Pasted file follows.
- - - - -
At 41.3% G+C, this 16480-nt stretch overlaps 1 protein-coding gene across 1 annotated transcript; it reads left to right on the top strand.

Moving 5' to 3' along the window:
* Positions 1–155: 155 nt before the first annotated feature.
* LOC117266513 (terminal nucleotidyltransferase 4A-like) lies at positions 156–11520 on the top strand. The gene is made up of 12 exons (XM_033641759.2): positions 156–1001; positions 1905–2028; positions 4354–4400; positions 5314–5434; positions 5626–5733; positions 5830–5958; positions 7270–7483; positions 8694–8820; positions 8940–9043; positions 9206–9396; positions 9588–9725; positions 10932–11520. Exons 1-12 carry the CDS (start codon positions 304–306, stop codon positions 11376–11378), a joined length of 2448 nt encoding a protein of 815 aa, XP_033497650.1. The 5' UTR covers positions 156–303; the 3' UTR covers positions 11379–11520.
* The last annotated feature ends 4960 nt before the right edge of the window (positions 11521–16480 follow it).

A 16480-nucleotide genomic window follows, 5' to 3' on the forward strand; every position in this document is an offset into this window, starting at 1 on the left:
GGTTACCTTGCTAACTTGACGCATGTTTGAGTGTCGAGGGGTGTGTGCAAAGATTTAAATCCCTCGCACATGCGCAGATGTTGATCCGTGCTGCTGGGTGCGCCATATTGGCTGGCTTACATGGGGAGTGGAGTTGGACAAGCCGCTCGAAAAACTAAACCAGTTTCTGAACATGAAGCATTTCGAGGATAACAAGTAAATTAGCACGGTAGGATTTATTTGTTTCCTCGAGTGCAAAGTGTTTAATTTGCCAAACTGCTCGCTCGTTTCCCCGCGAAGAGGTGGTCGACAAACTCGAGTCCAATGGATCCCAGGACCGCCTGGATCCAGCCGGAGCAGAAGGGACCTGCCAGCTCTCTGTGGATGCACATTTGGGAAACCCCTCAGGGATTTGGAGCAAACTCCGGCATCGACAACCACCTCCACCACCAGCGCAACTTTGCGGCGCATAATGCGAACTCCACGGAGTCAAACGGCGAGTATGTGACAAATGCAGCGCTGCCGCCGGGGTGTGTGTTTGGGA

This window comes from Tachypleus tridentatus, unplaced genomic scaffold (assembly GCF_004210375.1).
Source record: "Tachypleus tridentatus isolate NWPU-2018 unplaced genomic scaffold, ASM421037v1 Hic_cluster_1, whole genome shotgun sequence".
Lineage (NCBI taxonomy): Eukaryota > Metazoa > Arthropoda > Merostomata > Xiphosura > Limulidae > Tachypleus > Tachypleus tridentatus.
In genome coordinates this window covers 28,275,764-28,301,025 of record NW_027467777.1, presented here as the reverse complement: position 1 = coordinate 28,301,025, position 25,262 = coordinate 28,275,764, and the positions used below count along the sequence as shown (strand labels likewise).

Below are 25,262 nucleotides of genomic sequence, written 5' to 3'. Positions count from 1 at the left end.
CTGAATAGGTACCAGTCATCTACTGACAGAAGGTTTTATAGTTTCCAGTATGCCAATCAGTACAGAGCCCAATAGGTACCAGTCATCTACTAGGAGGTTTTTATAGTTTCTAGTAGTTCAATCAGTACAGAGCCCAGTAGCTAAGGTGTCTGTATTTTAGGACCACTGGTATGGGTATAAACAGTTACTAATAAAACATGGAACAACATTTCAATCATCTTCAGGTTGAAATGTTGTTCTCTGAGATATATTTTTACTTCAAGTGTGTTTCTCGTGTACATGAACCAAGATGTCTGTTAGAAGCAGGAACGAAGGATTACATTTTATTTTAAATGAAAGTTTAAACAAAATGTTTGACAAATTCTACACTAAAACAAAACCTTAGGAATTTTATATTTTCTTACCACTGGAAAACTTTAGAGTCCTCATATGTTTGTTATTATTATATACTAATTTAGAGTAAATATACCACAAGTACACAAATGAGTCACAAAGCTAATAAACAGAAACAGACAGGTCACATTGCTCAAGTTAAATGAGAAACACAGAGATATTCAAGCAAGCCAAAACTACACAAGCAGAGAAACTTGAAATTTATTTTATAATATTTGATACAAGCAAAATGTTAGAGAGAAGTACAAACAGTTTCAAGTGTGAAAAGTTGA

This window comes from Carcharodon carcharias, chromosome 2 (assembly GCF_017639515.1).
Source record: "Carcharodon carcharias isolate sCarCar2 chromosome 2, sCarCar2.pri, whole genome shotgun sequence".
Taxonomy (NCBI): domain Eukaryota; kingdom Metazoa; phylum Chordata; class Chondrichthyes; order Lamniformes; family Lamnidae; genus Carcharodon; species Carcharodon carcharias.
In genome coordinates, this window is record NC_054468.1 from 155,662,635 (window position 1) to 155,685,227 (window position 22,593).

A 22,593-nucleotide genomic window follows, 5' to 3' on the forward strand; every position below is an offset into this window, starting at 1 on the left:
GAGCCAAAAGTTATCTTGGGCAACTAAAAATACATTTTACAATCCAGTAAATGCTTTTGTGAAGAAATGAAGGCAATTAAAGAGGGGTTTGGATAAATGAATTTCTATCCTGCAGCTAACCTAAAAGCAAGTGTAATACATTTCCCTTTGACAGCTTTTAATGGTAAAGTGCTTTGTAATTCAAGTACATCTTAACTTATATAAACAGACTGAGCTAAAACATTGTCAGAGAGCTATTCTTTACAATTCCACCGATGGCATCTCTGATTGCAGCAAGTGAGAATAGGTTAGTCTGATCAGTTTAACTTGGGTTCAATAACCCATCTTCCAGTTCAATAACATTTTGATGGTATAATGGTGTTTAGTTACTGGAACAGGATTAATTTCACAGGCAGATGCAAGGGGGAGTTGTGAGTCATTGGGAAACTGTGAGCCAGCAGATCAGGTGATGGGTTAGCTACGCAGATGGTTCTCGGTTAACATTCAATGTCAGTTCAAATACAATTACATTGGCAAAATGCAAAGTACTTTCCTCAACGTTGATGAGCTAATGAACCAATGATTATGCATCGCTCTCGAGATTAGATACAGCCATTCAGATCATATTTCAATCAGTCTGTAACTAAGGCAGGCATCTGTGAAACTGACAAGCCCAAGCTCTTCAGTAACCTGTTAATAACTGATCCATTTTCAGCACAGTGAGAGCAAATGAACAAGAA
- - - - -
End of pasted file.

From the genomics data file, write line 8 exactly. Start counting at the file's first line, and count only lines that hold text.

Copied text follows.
This window comes from Tachypleus tridentatus, unplaced genomic scaffold (assembly GCF_004210375.1).